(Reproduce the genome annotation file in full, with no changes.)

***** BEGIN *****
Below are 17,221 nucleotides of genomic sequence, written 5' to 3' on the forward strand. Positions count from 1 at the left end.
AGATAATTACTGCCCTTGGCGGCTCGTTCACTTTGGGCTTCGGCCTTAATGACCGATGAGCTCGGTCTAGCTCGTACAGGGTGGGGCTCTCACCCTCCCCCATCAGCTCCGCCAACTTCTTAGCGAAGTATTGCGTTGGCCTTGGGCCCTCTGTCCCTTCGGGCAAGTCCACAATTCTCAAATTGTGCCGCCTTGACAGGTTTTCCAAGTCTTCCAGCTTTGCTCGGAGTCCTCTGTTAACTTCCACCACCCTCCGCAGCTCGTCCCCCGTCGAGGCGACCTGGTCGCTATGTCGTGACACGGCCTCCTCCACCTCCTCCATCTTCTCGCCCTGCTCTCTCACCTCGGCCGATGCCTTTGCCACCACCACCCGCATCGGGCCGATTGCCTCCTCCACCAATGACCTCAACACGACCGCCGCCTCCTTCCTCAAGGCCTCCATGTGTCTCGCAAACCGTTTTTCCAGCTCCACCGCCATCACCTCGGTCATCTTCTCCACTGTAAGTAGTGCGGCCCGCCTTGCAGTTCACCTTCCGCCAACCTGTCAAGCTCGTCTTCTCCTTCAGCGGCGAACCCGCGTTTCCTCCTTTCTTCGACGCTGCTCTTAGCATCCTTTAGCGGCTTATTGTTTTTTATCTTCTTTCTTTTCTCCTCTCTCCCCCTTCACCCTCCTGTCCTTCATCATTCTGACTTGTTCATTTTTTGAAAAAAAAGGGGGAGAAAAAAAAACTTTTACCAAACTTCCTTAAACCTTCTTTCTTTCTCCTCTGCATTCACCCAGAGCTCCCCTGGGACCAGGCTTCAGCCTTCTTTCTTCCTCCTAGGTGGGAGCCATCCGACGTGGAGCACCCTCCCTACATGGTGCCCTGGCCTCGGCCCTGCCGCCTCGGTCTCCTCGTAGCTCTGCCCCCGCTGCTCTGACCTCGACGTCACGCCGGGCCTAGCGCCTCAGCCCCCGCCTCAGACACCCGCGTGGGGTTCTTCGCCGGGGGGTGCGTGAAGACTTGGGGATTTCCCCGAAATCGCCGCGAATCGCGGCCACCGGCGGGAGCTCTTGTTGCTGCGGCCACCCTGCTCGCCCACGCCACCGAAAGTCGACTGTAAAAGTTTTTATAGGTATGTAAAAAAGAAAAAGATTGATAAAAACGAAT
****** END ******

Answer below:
Below are 17,221 nucleotides of genomic sequence, written 5' to 3' on the forward strand. Positions count from 1 at the left end.
AGATAATTACTGCCCTTGGCGGCTCGTTCACTTTGGGCTTCGGCCTTAATGACCGATGAGCTCGGTCTAGCTCGTACAGGGTGGGGCTCTCACCCTCCCCCATCAGCTCCGCCAACTTCTTAGCGAAGTATTGCGTTGGCCTTGGGCCCTCTGTCCCTTCGGGCAAGTCCACAATTCTCAAATTGTGCCGCCTTGACAGGTTTTCCAAGTCTTCCAGCTTTGCTCGGAGTCCTCTGTTAACTTCCACCACCCTCCGCAGCTCGTCCCCCGTCGAGGCGACCTGGTCGCTATGTCGTGACACGGCCTCCTCCACCTCCTCCATCTTCTCGCCCTGCTCTCTCACCTCGGCCGATGCCTTTGCCACCACCACCCGCATCGGGCCGATTGCCTCCTCCACCAATGACCTCAACACGACCGCCGCCTCCTTCCTCAAGGCCTCCATGTGTCTCGCAAACCGTTTTTCCAGCTCCACCGCCATCACCTCGGTCATCTTCTCCACTGTAAGTAGTGCGGCCCGCCTTGCAGTTCACCTTCCGCCAACCTGTCAAGCTCGTCTTCTCCTTCAGCGGCGAACCCGCGTTTCCTCCTTTCTTCGACGCTGCTCTTAGCATCCTTTAGCGGCTTATTGTTTTTTATCTTCTTTCTTTTCTCCTCTCTCCCCCTTCACCCTCCTGTCCTTCATCATTCTGACTTGTTCATTTTTTGAAAAAAAAGGGGGAGAAAAAAAAACTTTTACCAAACTTCCTTAAACCTTCTTTCTTTCTCCTCTGCATTCACCCAGAGCTCCCCTGGGACCAGGCTTCAGCCTTCTTTCTTCCTCCTAGGTGGGAGCCATCCGACGTGGAGCACCCTCCCTACATGGTGCCCTGGCCTCGGCCCTGCCGCCTCGGTCTCCTCGTAGCTCTGCCCCCGCTGCTCTGACCTCGACGTCACGCCGGGCCTAGCGCCTCAGCCCCCGCCTCAGACACCCGCGTGGGGTTCTTCGCCGGGGGGTGCGTGAAGACTTGGGGATTTCCCCGAAATCGCCGCGAATCGCGGCCACCGGCGGGAGCTCTTGTTGCTGCGGCCACCCTGCTCGCCCACGCCACCGAAAGTCGACTGTAAAAGTTTTTATAGGTATGTAAAAAAGAAAAAGATTGATAAAAACGAAT